String Quartet No.6 [New York premiere]
String Quartet in G, D887
Cypress String Quartet [Cecily Ward & Tom Stone (violins), Ethan Filner (viola), & Jennifer Kloetzel (cello)]
Reviewed by: Violet Bergen
Reviewed: 1 April, 2014
Venue: 92nd Street Y at SubCulture, 45 Bleecker Street, New York City
The San Francisco-based Cypress String Quartet takes its name from Dvořák’s unpublished love-songs written when 24 and dedicated to his 16-year-old student, whose sister he later married. His string-quartet arrangements of 12 of them mainly feature the first-violinist playing the vocal line, and were published posthumously, when the title was bestowed on them. Four were presented here in a program devoted to, in the words of Jennifer Kloetzel, “exploring different kinds of lyricism”. The players bestowed care and tenderness on their namesake works, featuring Cecily Ward’s bright tone, the music expressing longing in both sweetness and intensity, sometimes with more-assertive lower voices in their melancholic accompaniment, and others were brisker and light-hearted.
George Tsontakis’s String Quartet No.6 is a product of the Cypress’s Call and Response program, which commissions works to be written as a reaction to established repertoire. In an introduction, Ward spoke of choosing Tsontakis because of his sense of lyricism, fitting with Schubert. The first movement, ‘Stroph’, evokes Schubert immediately with an abrupt change of key from major to minor, then hovers in and out of recognizable tonality. The players share melodic phrases, rendering them with elegant nuance. Ward stated that the second movement, ‘Blaze’, was the fulfillment of a request for a fast movement – lacking in the composer’s Fifth String Quartet, also a Cypress commission. Rapid repetitive fragments of scales provide the backdrop for much of the movement and overpowered the lyrical elements. Lacking the first movement’s intriguing harmonic changes, the emotional climate soon became stagnant.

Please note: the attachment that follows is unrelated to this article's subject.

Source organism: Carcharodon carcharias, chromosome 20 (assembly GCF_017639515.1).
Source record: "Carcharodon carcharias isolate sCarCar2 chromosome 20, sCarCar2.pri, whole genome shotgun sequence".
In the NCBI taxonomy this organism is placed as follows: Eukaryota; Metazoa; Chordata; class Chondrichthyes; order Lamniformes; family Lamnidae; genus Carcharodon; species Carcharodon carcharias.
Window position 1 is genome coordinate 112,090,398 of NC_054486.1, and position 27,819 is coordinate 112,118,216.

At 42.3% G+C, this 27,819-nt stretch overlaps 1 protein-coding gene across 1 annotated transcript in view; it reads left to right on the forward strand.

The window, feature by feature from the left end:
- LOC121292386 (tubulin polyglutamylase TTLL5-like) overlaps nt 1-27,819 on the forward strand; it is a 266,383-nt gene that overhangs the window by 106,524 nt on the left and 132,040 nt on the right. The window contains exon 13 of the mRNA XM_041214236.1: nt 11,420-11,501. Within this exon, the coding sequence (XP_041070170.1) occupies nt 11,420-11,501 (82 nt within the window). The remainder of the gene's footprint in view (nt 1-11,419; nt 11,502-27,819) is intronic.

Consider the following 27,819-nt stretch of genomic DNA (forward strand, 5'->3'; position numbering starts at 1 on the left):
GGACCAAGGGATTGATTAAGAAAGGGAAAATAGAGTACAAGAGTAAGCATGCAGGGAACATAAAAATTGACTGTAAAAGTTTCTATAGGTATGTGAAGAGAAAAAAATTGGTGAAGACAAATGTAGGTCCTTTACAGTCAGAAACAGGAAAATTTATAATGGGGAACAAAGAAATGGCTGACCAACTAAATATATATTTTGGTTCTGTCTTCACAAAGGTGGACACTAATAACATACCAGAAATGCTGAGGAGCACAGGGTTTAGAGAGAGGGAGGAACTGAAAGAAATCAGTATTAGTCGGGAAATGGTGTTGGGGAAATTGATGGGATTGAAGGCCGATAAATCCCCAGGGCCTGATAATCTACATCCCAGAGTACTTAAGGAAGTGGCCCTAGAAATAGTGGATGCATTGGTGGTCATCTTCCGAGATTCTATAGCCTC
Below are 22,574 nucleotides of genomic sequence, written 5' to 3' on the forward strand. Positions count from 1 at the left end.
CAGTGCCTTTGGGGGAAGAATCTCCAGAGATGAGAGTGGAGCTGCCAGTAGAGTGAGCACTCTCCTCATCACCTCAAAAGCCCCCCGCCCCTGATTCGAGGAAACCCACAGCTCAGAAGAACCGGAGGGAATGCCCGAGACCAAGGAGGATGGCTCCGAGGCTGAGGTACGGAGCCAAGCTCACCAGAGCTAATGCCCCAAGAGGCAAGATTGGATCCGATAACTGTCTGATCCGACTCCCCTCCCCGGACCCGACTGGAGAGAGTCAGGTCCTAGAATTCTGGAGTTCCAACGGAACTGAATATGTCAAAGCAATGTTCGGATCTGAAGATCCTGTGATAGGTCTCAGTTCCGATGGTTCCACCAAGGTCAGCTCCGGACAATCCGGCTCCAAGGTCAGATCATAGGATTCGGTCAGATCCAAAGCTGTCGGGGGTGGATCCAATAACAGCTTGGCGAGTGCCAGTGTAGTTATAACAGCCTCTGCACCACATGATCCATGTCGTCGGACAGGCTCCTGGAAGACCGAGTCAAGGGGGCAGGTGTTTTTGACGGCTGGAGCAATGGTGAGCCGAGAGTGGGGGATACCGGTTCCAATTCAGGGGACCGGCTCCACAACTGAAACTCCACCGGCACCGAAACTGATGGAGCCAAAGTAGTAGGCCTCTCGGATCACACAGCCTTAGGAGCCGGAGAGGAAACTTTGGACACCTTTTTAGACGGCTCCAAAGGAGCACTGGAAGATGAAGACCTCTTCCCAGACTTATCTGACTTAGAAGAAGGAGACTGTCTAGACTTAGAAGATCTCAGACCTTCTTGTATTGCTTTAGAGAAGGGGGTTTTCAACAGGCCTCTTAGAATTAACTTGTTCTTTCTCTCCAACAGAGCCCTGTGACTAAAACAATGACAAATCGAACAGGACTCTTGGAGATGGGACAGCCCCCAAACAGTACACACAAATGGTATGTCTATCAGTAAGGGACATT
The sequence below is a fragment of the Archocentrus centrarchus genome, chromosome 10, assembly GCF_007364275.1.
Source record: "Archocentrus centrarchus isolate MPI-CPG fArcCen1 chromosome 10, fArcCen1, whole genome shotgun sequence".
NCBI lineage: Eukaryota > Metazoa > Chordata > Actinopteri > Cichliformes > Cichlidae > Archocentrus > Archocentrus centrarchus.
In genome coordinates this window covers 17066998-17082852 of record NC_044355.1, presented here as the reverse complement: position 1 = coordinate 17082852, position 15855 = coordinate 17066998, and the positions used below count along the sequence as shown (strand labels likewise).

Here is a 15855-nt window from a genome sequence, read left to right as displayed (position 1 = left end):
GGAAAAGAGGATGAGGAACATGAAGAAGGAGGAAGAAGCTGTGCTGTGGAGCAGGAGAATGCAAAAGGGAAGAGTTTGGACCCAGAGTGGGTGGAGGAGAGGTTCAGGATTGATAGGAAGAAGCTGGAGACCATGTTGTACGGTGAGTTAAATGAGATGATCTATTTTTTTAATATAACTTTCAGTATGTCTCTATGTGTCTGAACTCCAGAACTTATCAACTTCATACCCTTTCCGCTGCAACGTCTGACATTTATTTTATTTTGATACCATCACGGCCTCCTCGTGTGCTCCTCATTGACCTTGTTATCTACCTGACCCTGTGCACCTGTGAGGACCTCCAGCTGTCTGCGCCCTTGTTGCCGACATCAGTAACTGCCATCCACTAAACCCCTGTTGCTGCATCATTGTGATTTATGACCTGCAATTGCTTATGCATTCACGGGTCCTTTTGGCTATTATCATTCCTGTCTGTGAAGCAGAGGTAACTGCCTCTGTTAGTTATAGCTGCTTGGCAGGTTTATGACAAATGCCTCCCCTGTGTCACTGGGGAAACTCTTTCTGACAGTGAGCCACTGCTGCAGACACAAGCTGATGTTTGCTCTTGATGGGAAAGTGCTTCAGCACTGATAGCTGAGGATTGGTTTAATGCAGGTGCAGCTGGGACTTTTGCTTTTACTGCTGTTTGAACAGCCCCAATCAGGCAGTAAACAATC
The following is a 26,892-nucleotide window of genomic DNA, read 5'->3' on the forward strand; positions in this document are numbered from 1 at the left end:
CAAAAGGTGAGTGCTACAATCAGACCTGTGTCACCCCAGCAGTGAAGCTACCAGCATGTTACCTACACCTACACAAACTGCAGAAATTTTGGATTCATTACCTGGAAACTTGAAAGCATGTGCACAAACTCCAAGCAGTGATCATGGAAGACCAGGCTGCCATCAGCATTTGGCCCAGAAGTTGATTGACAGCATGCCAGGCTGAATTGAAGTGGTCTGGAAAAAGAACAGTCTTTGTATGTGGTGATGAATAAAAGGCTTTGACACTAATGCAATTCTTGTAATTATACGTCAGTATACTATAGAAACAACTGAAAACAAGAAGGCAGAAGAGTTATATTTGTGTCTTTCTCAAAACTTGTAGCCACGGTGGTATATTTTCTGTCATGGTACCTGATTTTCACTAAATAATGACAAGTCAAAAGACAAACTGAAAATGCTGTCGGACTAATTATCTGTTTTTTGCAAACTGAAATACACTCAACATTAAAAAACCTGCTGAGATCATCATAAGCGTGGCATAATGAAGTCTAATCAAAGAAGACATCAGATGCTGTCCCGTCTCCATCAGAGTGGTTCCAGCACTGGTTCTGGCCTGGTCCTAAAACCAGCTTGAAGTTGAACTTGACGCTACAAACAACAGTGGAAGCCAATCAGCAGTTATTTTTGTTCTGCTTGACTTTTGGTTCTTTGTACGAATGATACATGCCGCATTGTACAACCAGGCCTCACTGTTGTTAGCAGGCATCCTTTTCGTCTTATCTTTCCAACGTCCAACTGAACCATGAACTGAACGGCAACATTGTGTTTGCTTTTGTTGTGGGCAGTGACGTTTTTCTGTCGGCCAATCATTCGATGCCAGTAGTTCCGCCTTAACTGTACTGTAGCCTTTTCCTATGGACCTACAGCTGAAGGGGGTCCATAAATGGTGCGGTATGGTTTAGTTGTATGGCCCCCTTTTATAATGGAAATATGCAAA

Schubert’s G major String Quartet, written at the end of his brief life, is an exploration of the forces of dark and light. The Cypress players were successful in demonstrating their comprehension of this bipolarity, which they delivered with such melodrama that the dramatic story of the work was extinguished. Vast shifts in the opening movement had but two settings: sweet or intense. The dotted rhythms were sticky and lacked shape. In the Andante, each forte was equal in weight, making the movement shapeless and, ultimately, boring. In the scherzo, the players seemed overly focused on unity of ensemble, and made an annoying pause before each sudden quiet passage. Ward’s intonation was precise in the finale’s high arpeggios, but she seemed tense throughout, and one missed the wood for the trees.